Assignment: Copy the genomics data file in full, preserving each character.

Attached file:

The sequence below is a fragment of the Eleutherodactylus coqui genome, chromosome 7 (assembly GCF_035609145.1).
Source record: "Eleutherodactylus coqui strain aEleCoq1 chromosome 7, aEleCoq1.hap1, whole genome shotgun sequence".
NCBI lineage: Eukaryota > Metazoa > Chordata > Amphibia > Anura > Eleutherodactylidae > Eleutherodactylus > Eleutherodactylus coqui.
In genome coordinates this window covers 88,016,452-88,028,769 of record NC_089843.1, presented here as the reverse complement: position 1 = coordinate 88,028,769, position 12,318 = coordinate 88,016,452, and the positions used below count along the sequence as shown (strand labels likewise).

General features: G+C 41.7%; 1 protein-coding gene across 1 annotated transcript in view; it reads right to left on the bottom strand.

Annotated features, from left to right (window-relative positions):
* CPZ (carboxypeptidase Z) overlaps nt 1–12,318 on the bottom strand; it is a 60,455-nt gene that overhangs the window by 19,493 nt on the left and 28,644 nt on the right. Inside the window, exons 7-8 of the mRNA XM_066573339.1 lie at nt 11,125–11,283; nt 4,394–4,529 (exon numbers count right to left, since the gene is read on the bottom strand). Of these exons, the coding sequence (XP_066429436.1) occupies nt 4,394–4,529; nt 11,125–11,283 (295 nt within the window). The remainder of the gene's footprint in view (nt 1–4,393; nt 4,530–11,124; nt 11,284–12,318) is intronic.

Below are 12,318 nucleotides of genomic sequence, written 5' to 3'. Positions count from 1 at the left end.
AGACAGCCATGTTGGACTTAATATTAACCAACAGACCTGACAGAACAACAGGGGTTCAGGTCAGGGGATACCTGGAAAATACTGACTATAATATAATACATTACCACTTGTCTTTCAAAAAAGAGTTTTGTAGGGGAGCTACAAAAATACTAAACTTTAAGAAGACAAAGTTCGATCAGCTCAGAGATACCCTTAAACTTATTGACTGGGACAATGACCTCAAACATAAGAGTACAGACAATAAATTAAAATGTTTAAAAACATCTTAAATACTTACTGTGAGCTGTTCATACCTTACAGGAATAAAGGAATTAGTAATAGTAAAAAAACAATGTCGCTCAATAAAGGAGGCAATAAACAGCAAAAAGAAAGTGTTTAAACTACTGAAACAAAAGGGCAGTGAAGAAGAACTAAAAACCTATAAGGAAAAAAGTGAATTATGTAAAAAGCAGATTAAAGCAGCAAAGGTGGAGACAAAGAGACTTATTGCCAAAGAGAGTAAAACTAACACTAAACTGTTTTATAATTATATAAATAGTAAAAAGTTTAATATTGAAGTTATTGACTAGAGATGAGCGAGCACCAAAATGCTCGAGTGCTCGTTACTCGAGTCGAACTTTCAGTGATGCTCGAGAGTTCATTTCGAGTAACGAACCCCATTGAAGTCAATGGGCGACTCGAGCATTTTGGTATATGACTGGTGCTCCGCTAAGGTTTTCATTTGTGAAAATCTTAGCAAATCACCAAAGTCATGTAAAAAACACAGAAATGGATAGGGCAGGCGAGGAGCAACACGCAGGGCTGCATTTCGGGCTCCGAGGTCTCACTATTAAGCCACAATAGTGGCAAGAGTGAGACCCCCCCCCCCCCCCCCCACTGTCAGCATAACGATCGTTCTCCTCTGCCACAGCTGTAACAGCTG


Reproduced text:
The sequence below is a fragment of the Eleutherodactylus coqui genome, chromosome 7 (assembly GCF_035609145.1).
Source record: "Eleutherodactylus coqui strain aEleCoq1 chromosome 7, aEleCoq1.hap1, whole genome shotgun sequence".
NCBI lineage: Eukaryota > Metazoa > Chordata > Amphibia > Anura > Eleutherodactylidae > Eleutherodactylus > Eleutherodactylus coqui.
In genome coordinates this window covers 88,016,452-88,028,769 of record NC_089843.1, presented here as the reverse complement: position 1 = coordinate 88,028,769, position 12,318 = coordinate 88,016,452, and the positions used below count along the sequence as shown (strand labels likewise).

General features: G+C 41.7%; 1 protein-coding gene across 1 annotated transcript in view; it reads right to left on the bottom strand.

Annotated features, from left to right (window-relative positions):
* CPZ (carboxypeptidase Z) overlaps nt 1–12,318 on the bottom strand; it is a 60,455-nt gene that overhangs the window by 19,493 nt on the left and 28,644 nt on the right. Inside the window, exons 7-8 of the mRNA XM_066573339.1 lie at nt 11,125–11,283; nt 4,394–4,529 (exon numbers count right to left, since the gene is read on the bottom strand). Of these exons, the coding sequence (XP_066429436.1) occupies nt 4,394–4,529; nt 11,125–11,283 (295 nt within the window). The remainder of the gene's footprint in view (nt 1–4,393; nt 4,530–11,124; nt 11,284–12,318) is intronic.

Below are 12,318 nucleotides of genomic sequence, written 5' to 3'. Positions count from 1 at the left end.
AGACAGCCATGTTGGACTTAATATTAACCAACAGACCTGACAGAACAACAGGGGTTCAGGTCAGGGGATACCTGGAAAATACTGACTATAATATAATACATTACCACTTGTCTTTCAAAAAAGAGTTTTGTAGGGGAGCTACAAAAATACTAAACTTTAAGAAGACAAAGTTCGATCAGCTCAGAGATACCCTTAAACTTATTGACTGGGACAATGACCTCAAACATAAGAGTACAGACAATAAATTAAAATGTTTAAAAACATCTTAAATACTTACTGTGAGCTGTTCATACCTTACAGGAATAAAGGAATTAGTAATAGTAAAAAAACAATGTCGCTCAATAAAGGAGGCAATAAACAGCAAAAAGAAAGTGTTTAAACTACTGAAACAAAAGGGCAGTGAAGAAGAACTAAAAACCTATAAGGAAAAAAGTGAATTATGTAAAAAGCAGATTAAAGCAGCAAAGGTGGAGACAAAGAGACTTATTGCCAAAGAGAGTAAAACTAACACTAAACTGTTTTATAATTATATAAATAGTAAAAAGTTTAATATTGAAGTTATTGACTAGAGATGAGCGAGCACCAAAATGCTCGAGTGCTCGTTACTCGAGTCGAACTTTCAGTGATGCTCGAGAGTTCATTTCGAGTAACGAACCCCATTGAAGTCAATGGGCGACTCGAGCATTTTGGTATATGACTGGTGCTCCGCTAAGGTTTTCATTTGTGAAAATCTTAGCAAATCACCAAAGTCATGTAAAAAACACAGAAATGGATAGGGCAGGCGAGGAGCAACACGCAGGGCTGCATTTCGGGCTCCGAGGTCTCACTATTAAGCCACAATAGTGGCAAGAGTGAGACCCCCCCCCCCCCCCCCCACTGTCAGCATAACGATCGTTCTCCTCTGCCACAGCTGTAACAGCTG